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122 Chinese vessels spotted in WPS amid China fishing ban




May 29 ------ Amid a South China Sea (SCS) fishing moratorium unilaterally imposed by China, the Philippine Navy said that they had monitored 122 Chinese vessels at West Philippine Sea (WPS) features. 

  

Navy Spokesperson for the WPS Commodore Roy Vincent Trinidad said that among the Chinese vessels seen in the WPS from May 21 to 27 were: 

• Bajo de Masinloc - five Chinese Coast Guard vessels (CCGVs), 14 Chinese maritime militia vessels (CMMVs) 

• Ayungin Shoal - five CCGVs, 17 CMMVs 

• Pag-asa Island - 1 CCGV, 1 PLAN ship, 34 CMMVs 

• Kota Island - one CMMV 

• Lawak Island - one CMMV 

• Panata Island - three CMMVs 

• Patag Island - two CCGVs, two CMMVs 

• Sabina Shoal - two CCGVs, four PLAN ships, 30 CMMVs 

  

However, Trinidad emphasized that the Philippine Navy did not recognize the Chinese fishing moratorium on the SCS, including the WPS. “The Philippine Navy does not recognize this provocative statement nor will we be deterred in performing our mandate of securing the welfare of Filipinos wherever he/she is — on land or sea” Trinidad told reporters. He added that patrols had been increased in the WPS, including the Bajo de Masinloc and the northern islands, following the shift of the Philippine military to external defense and the implementation of the Comprehensive Archipelagic Defense Concept (CADC). 

  

On Monday, the Department of Foreign Affairs (DFA) protested China's fishing ban as it violated international law and undermined the country's sovereignty and maritime rights. Manila said it did not recognize China’s May 1 to September 16 fishing moratorium as it included Manila's maritime zones over which the Philippines had sovereignty, sovereign rights, and jurisdiction. "The Philippines called on China to cease and desist from the conduct of illegal actions that violate the Philippines' sovereignty, sovereign rights, and jurisdiction in its maritime zones," the DFA said in a statement.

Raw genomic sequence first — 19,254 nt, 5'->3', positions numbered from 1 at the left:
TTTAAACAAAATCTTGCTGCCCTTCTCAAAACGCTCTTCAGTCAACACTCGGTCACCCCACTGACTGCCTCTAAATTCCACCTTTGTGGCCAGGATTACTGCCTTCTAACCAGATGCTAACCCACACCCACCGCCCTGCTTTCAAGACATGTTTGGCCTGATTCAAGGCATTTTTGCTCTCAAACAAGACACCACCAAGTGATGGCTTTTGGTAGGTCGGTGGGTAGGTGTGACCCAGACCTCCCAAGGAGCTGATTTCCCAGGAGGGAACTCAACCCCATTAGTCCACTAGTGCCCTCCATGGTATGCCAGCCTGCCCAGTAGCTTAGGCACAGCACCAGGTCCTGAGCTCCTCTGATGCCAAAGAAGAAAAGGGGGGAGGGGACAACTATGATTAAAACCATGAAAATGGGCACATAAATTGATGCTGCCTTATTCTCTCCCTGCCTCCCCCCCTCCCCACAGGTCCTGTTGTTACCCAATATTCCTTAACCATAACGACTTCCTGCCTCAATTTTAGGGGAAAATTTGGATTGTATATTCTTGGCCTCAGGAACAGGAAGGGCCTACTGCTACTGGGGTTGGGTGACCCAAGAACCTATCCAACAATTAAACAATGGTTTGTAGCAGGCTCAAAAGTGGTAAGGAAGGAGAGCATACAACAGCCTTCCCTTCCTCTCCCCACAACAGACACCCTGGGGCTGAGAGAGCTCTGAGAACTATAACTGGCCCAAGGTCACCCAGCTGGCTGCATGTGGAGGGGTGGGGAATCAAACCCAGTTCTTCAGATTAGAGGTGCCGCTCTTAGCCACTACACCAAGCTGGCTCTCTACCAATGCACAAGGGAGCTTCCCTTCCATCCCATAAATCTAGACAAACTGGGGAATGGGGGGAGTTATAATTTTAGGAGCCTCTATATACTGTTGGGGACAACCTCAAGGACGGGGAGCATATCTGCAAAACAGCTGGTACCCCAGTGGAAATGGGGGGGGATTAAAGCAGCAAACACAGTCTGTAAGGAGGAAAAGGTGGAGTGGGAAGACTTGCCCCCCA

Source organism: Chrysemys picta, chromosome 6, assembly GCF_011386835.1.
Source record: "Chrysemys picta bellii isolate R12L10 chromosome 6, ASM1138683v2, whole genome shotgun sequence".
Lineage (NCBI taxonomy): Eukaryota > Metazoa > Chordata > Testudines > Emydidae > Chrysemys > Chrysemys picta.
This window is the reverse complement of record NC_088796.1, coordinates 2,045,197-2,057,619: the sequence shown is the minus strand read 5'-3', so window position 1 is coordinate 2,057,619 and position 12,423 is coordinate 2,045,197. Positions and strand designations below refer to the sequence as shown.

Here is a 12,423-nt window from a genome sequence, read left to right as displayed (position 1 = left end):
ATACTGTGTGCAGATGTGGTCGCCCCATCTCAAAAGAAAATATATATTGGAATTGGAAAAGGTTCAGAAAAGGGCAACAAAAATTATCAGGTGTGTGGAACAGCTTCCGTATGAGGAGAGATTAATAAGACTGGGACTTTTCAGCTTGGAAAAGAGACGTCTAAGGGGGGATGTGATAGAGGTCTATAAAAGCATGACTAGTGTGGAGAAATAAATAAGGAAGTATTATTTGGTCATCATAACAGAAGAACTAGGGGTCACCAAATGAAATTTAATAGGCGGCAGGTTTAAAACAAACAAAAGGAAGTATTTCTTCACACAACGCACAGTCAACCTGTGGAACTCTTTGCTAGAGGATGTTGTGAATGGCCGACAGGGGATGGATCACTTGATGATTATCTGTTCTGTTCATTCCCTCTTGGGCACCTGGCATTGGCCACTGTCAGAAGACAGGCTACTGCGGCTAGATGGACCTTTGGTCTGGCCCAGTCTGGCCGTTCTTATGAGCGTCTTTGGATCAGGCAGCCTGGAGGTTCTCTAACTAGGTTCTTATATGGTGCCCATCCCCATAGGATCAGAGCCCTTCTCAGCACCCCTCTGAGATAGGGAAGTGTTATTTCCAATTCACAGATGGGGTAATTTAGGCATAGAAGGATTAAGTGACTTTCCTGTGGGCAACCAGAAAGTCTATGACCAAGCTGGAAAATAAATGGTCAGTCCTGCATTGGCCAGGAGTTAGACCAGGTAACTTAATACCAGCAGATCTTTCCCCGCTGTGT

It also urged China to "comply with its obligations under international law, particularly the 1982 UNCLOS and the final and binding 2016 Arbitral Award; and adhere to its commitments under the 2002 Declaration on the Conduct of Parties in the South China Sea." China's fishing ban came a week after it announced that it would detain foreigners intruding into areas it claimed in the South China Sea. China claims almost the entire South China Sea, a conduit for more than $3 trillion in annual ship commerce. Its territorial claims overlap with those of the Philippines, Vietnam, Malaysia, and Brunei. Manila calls parts of the waters within its exclusive economic zone as the West Philippine Sea. 

  

In 2016, an international arbitration tribunal in the Hague ruled that China's claims over the South China Sea had no legal basis, a decision Beijing does not recognize.  

  

Source: gmanetwork.com 

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